2. Then choose a different framework and classify them again.
  3. Now, try to categorise the statements in a way that incorporates all four categories.
  • Social, economic, environmental.
  • Short term, long term.
  • Physical, human.
  • Local, regional, national, global.

Lesson 2. El Niño Impacts (Google Doc)

Impacts of La Niña

Task 4. Watch the following three videos and make notes on the impacts La Nina.

Thursday 19 January 2023

Geographical Impacts of El Niño

Today’s work will be an assessed. You are to create a case study of the geographical impacts of either:

  • The 1997-1998 El Niño event.
  • The 2015-2016 El Niño event.
  • The 2010-2011 La Niña event.

You must create an ArcGIS StoryMap to communicate your case study and you should use the following Geofactsheets to help you with your research.

Success Criteria:

  1. Definition of El Niño/La Niña.
  2. Definition of teleconnections.
  3. Diagram to show how/why El Niño/La Niña. occurs which is annotated underneath to explain what the diagram shows.
  4. Possible causes of El Niño/La Niña. (causes are unknown but give suggestions that have been made by scientists).
  5. Impacts of El Niño/La Niña:
    • At least three specific climatic impacts.
    • At least three specific environmental impacts.
    • At least six specific socio-economic impacts.
    • These impacts must be linked to a map as either a flyover tour feature or general map feature.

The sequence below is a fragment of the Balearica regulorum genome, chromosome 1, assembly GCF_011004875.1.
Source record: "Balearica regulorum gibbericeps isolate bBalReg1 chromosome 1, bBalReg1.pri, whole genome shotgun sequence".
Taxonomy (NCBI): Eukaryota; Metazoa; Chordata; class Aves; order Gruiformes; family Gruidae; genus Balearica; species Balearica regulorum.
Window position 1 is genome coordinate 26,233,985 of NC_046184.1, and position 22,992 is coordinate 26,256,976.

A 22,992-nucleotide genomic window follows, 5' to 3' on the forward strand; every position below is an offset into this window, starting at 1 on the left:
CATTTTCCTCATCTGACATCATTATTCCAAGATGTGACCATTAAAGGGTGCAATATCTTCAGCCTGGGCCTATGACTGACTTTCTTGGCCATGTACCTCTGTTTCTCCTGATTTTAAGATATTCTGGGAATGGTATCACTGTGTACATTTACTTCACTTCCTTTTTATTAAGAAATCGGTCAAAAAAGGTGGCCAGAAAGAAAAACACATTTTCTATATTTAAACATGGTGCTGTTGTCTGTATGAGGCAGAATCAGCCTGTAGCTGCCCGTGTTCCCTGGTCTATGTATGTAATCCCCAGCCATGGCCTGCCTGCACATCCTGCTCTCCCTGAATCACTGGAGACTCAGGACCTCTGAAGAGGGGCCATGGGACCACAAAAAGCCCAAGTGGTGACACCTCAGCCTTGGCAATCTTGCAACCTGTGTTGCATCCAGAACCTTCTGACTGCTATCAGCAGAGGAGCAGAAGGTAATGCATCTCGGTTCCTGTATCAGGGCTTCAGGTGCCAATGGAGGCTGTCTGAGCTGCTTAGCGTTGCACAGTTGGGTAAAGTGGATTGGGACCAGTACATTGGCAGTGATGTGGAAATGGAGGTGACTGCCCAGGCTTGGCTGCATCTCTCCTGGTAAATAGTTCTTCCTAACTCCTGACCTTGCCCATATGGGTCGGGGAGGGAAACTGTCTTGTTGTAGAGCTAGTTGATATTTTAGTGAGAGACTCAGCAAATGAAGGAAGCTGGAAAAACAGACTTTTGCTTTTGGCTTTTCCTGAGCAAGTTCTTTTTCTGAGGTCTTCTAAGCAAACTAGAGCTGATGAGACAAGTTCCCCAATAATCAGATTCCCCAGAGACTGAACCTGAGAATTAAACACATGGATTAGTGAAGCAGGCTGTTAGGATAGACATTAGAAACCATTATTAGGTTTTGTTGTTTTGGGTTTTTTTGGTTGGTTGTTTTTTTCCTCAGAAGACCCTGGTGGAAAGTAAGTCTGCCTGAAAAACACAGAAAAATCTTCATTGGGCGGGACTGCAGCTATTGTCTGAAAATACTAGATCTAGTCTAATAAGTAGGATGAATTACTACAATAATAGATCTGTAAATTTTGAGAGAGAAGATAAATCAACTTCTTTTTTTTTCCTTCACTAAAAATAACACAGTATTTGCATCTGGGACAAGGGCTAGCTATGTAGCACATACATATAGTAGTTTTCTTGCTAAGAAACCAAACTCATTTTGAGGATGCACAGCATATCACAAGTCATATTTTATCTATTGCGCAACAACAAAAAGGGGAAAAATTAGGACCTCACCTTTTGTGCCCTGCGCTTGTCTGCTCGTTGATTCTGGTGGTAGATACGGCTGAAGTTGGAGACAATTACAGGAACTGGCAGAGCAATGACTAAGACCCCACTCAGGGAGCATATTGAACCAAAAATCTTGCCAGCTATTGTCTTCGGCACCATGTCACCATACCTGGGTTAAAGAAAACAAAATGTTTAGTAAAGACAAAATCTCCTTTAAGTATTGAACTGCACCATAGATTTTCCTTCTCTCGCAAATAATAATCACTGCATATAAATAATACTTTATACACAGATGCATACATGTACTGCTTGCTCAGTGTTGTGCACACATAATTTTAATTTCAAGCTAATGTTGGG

6. At least four photographs which shows the impacts with a description of what they are showing underneath the photo.
  7. Have statistics where possible (loss of life, economic cost, insurance cost etc)
  8. Citations list.

Due: Wednesday 25 January 2023

Wednesday 25 January 2023

The Formation, Distribution and Physical Impacts of Hurricanes

Did you know??

  • Hurricanes (North America)
  • Cyclones (India)
  • Typhoons (Japan and East Asia). 
  • Willy willies (Australia)

Starter: The Distribution of Hurricanes

  1. Study the following maps. In your opinion, which of the maps is best for showing the distribution of hurricanes?
  2. Use the maps to add some data and patterns to your map template to show the distribution of hurricanes.
  3. Now describe the global distribution pattern of hurricanes underneath.

Task 1. How do Hurricanes Form?

Watch the following two videos on how a hurricane forms and use them to help you organise the card sort given – you should sequence the cards into the correct order and place them around the anatomy of a hurricane diagram.

Task 2. Storm Surges

Hurricanes often lead to storm surges which can have devastating consequences. Watch the two videos below and answer the questions on the worksheet below.